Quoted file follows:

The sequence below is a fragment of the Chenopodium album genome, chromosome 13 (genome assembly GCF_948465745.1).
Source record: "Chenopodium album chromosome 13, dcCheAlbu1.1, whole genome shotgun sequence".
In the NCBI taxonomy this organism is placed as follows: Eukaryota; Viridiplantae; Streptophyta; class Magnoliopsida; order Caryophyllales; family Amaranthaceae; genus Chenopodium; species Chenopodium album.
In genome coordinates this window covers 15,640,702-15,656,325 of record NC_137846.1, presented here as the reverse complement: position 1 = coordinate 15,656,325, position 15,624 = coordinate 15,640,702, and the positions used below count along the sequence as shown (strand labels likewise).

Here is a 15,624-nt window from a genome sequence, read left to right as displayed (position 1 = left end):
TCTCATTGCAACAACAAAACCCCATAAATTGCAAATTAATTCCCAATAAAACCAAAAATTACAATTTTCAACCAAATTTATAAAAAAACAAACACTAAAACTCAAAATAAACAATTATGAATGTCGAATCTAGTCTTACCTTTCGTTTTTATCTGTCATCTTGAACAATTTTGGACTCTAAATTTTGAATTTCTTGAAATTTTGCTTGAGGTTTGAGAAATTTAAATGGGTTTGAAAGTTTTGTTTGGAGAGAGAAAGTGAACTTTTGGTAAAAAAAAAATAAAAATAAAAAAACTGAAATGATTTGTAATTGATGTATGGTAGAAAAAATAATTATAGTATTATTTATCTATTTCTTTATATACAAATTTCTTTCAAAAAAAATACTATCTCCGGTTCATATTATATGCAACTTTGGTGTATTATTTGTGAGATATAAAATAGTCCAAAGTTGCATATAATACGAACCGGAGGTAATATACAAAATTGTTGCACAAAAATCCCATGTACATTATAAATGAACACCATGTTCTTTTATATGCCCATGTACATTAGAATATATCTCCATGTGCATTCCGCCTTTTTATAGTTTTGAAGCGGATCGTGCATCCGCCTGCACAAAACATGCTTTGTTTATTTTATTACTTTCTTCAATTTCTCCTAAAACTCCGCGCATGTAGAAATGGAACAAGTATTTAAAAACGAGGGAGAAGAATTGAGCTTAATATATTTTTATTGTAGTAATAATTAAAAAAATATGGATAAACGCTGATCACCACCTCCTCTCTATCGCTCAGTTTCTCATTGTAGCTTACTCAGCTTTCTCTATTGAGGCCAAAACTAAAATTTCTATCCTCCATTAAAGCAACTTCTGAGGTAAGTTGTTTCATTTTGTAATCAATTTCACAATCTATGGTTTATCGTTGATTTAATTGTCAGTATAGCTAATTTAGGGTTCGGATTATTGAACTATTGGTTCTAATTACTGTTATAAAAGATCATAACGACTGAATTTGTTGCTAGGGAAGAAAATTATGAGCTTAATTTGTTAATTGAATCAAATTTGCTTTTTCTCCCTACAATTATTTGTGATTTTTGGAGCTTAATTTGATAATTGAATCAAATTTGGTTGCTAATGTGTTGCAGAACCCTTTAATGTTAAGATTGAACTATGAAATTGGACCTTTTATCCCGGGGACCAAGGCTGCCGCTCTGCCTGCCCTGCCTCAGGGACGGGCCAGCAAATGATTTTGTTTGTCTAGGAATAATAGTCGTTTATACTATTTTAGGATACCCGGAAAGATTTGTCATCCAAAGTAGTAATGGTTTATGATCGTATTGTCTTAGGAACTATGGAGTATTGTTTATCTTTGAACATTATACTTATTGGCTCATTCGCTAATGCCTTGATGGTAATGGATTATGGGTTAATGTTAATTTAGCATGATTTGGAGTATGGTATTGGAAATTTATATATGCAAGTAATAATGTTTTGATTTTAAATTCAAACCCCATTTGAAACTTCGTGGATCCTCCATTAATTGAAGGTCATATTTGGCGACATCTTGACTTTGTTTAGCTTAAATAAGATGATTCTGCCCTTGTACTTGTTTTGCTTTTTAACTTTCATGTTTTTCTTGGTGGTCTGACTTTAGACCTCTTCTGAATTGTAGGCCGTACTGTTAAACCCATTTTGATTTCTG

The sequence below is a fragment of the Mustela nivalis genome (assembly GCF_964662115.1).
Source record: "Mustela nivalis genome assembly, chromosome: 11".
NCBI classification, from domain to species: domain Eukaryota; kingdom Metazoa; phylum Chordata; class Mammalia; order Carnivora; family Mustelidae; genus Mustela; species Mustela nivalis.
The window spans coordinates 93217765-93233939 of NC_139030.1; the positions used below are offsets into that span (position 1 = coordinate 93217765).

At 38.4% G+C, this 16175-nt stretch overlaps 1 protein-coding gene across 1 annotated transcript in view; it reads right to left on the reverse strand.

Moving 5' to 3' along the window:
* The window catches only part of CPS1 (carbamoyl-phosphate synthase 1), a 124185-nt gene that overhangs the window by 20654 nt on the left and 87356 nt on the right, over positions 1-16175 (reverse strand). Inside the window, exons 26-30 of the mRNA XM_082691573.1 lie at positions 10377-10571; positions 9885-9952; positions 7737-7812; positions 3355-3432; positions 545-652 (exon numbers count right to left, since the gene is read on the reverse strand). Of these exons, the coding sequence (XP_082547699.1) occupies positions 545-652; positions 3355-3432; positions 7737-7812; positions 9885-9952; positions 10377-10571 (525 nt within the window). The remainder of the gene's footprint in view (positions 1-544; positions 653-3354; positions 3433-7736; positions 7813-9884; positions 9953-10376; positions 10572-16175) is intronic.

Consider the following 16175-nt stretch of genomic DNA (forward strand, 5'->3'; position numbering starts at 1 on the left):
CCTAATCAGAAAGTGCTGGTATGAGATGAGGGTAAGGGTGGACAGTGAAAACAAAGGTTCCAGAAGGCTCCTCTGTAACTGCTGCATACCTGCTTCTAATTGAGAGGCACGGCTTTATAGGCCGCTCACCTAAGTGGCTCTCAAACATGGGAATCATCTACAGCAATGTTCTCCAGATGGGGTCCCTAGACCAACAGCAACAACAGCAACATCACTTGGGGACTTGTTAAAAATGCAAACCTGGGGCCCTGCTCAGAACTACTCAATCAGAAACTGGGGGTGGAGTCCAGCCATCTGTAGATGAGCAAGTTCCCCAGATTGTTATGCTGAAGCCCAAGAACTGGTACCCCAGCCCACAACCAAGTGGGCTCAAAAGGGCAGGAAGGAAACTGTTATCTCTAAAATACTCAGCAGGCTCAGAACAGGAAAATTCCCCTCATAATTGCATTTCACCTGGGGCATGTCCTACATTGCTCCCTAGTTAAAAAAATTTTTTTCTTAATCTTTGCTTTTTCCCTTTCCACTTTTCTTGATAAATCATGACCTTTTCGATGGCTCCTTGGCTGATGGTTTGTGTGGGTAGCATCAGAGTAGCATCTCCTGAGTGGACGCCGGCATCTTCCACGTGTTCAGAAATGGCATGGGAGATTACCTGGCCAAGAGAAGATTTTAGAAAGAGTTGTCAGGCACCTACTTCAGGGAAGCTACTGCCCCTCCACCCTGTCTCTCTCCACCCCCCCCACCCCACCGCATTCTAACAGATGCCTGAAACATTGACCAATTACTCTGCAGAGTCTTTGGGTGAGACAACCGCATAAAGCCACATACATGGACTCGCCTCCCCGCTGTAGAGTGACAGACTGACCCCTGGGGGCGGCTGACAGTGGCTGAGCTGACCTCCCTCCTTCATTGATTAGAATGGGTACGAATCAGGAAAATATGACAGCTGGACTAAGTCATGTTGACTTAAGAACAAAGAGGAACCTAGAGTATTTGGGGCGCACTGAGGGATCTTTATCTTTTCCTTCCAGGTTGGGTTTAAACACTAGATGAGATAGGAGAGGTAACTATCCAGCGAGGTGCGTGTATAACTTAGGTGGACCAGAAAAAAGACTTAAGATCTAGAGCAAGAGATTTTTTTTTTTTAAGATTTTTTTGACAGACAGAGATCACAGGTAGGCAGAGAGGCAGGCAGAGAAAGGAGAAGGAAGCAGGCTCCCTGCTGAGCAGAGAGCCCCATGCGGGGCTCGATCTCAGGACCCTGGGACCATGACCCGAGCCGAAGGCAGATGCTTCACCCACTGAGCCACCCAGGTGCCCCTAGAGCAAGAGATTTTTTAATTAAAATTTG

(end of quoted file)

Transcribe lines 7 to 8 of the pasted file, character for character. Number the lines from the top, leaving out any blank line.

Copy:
The sequence below is a fragment of the Mustela nivalis genome (assembly GCF_964662115.1).
Source record: "Mustela nivalis genome assembly, chromosome: 11".